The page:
The Court of Protection granted an order to an NHS Trust permitting it to require KB to undergo a caesarean section prior to spontaneous labour in her own best interests, using proportionate restraint if necessary. As Poole J noted, although the order was agreed by all parties, it involved the court “giving consent to a significant intervention and it comes to court against a background of some disturbing circumstances”.
KB had suffered a hypoxic brain injury at birth, leaving her with moderate to severe learning disabilities, and some physical disability. Her communication was limited to a few words and was mostly non-verbal, and she was not capable of independent living. In July 2020 she visited her GP with her mother as she was feeling unwell, and found to be 22 weeks pregnant.
There was clear evidence from KB’s allocated social worker, midwife, obstetrician and anaesthetist, which led the court to conclude that KB could not understand that she was pregnant, or the implications of that. In November 2020 an order was made that she lacked capacity to make decisions as to her antenatal care, the delivery of her baby, contraception and engagement in sexual relations.
The Trust’s present application was necessary because it involved issues relating to contraception and the potential need for restraint, applying the Guidance on Applications in Relation to Medical Treatment, authorised by the Vice President of the Court of Protection, Mr Justice Hayden, at  EWCOP 2.
In considering the order sought by the Trust and applying the best interests test set out in section 4 of the Mental Capacity Act 2005, Poole J noted that due to KB’s lack of understanding, she would find labour and vaginal delivery extraordinarily distressing. In contrast, an elective caesarean section would result in the birth of a healthy baby, and avoid the traumatic experience that labour would entail for her. In other words, it would reduce the risks to her and the baby. Poole J also formed the view that if KB had had capacity, she would have wished to do what was best for her unborn child, which in this case was to undergo a caesarean section.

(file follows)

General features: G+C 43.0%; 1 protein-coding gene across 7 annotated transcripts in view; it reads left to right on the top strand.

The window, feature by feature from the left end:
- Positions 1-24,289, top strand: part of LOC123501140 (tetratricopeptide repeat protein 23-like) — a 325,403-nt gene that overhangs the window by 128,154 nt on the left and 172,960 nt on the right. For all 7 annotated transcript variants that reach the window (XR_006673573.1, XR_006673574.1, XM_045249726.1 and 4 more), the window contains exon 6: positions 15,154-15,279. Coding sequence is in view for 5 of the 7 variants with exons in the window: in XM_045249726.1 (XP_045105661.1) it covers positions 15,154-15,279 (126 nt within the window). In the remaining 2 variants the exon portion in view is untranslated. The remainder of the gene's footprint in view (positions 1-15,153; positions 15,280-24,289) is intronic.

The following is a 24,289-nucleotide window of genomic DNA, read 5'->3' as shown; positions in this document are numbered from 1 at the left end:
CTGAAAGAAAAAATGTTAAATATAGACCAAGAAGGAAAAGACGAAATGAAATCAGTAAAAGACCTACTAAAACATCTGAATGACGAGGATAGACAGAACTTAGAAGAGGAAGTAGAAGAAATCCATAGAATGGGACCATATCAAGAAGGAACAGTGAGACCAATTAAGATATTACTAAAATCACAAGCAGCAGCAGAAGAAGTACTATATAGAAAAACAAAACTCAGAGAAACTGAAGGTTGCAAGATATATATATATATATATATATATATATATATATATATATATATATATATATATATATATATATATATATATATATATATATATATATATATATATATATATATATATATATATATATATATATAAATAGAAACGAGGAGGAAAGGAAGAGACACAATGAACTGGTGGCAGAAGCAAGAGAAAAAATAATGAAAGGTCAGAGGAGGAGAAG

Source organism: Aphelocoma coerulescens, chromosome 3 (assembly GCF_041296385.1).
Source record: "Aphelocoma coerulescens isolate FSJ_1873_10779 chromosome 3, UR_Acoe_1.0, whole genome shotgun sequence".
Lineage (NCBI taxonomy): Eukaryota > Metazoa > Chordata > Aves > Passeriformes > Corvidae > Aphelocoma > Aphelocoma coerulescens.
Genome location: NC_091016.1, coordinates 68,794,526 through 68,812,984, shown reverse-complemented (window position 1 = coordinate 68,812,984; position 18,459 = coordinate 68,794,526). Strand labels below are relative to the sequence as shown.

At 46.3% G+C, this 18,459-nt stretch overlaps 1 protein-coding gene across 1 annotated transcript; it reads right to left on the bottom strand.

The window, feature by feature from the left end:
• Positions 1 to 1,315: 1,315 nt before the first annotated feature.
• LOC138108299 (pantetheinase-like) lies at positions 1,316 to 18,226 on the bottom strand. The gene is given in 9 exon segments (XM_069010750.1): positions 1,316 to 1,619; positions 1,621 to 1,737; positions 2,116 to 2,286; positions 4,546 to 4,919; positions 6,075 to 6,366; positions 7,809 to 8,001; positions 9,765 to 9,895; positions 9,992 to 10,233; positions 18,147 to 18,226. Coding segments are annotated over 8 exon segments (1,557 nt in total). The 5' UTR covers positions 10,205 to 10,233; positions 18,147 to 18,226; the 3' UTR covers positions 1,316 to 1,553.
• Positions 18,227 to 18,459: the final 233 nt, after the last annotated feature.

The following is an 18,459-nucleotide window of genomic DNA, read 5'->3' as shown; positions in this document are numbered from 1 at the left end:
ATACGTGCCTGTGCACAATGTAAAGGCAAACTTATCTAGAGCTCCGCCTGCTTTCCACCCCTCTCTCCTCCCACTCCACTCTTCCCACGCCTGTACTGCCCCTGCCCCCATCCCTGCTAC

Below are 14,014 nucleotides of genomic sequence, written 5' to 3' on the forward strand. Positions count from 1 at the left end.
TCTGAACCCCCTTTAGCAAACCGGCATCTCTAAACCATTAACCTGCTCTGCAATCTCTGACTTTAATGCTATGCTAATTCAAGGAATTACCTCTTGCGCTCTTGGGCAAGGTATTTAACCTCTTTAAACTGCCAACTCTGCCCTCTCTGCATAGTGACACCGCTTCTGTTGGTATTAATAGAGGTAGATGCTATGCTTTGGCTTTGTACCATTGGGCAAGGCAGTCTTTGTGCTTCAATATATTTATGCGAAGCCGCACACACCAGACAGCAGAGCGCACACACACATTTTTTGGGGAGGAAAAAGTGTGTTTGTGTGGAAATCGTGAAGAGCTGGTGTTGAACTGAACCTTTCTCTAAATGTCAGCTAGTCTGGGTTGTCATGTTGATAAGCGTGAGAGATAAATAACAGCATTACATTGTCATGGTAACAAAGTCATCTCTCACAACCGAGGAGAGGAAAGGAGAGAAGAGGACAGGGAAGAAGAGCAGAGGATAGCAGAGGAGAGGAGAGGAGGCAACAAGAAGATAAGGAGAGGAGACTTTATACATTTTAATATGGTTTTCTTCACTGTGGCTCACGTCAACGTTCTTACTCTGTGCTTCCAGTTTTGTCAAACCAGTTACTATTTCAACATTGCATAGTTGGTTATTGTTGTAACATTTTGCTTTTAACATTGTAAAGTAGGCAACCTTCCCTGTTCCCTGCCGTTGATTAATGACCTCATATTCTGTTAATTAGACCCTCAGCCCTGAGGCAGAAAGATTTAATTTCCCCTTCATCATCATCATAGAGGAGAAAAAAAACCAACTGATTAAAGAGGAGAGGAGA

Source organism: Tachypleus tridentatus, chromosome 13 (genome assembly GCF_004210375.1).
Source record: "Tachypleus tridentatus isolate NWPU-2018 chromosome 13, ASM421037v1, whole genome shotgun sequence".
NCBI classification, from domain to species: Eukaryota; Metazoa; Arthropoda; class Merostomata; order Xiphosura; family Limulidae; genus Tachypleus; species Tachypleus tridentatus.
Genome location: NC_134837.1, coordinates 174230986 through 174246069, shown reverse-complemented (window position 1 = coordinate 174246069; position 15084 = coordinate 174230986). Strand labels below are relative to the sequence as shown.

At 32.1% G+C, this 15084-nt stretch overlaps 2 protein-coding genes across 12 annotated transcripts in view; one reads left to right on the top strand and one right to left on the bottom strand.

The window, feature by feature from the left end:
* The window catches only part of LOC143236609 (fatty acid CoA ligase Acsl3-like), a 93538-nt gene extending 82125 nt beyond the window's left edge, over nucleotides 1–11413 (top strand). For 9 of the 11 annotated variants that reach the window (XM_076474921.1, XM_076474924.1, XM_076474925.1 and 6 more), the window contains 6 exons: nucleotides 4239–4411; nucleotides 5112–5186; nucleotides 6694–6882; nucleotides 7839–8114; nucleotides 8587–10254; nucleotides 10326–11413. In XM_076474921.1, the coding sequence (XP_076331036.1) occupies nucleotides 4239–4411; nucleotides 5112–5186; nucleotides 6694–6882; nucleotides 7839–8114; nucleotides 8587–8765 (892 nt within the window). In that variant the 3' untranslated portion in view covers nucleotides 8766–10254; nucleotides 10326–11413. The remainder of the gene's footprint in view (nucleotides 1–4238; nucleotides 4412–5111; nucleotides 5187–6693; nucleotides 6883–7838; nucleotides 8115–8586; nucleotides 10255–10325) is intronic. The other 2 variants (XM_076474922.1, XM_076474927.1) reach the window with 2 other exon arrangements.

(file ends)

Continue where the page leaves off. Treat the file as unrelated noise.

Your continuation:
He also found that it was necessary and proportionate to authorise restraint if required in order to effect that treatment plan – see :
“The authorisation of restraint is not lightly given. KB is a very vulnerable woman who would not comprehend why she was being taken to hospital. The evidence to date is that KB has been entirely compliant with visiting hospital, and examinations, save for recoiling when palpated during one examination. Nevertheless, authorisation is sought as set out above in the event that she is not compliant in the future. KB has human rights under Art 5 and Art 8 of the European Convention on Human Rights and it is troubling to be asked to authorise the deprivation of her liberty and the use of restraint if necessary, but the far more alarming prospect is of her not receiving the obstetric treatment that she will obviously need in the days ahead of this hearing. I am quite satisfied that the proposed deprivations of liberty, including the provision for the use of restraint, are necessary, proportionate and in her best interests.”
Poole J also passed comment on various aspects of delay in the case, including delays in medical appointments and decision-making which meant that the opportunity for termination (if found to be in KB’s best interests) was lost. Also, there had been delay in making the present application (KB was almost at full term). However, the role of the Court of Protection was to look forwards. In that regard, as well as granting the order sought in relation to delivery, it noted that decisions about contraception and sterilisation would need to be taken, but that this would happen after the identification of the father and the circumstances in which KB had fallen pregnant. Given that KB was incapable of consenting to sexual intercourse, that individual was in fact the perpetrator of a sexual assault, and the court made orders to permit samples being taken from KB to assist in identifying him, as well as police disclosure orders so that any relevant information about the police investigations could be used in assessing KB’s care and best interests moving forwards. Happily, there is a short postscript appended to the judgment confirming that KB gave birth by caesarean section later in November 2020, and that both mother and baby were doing well.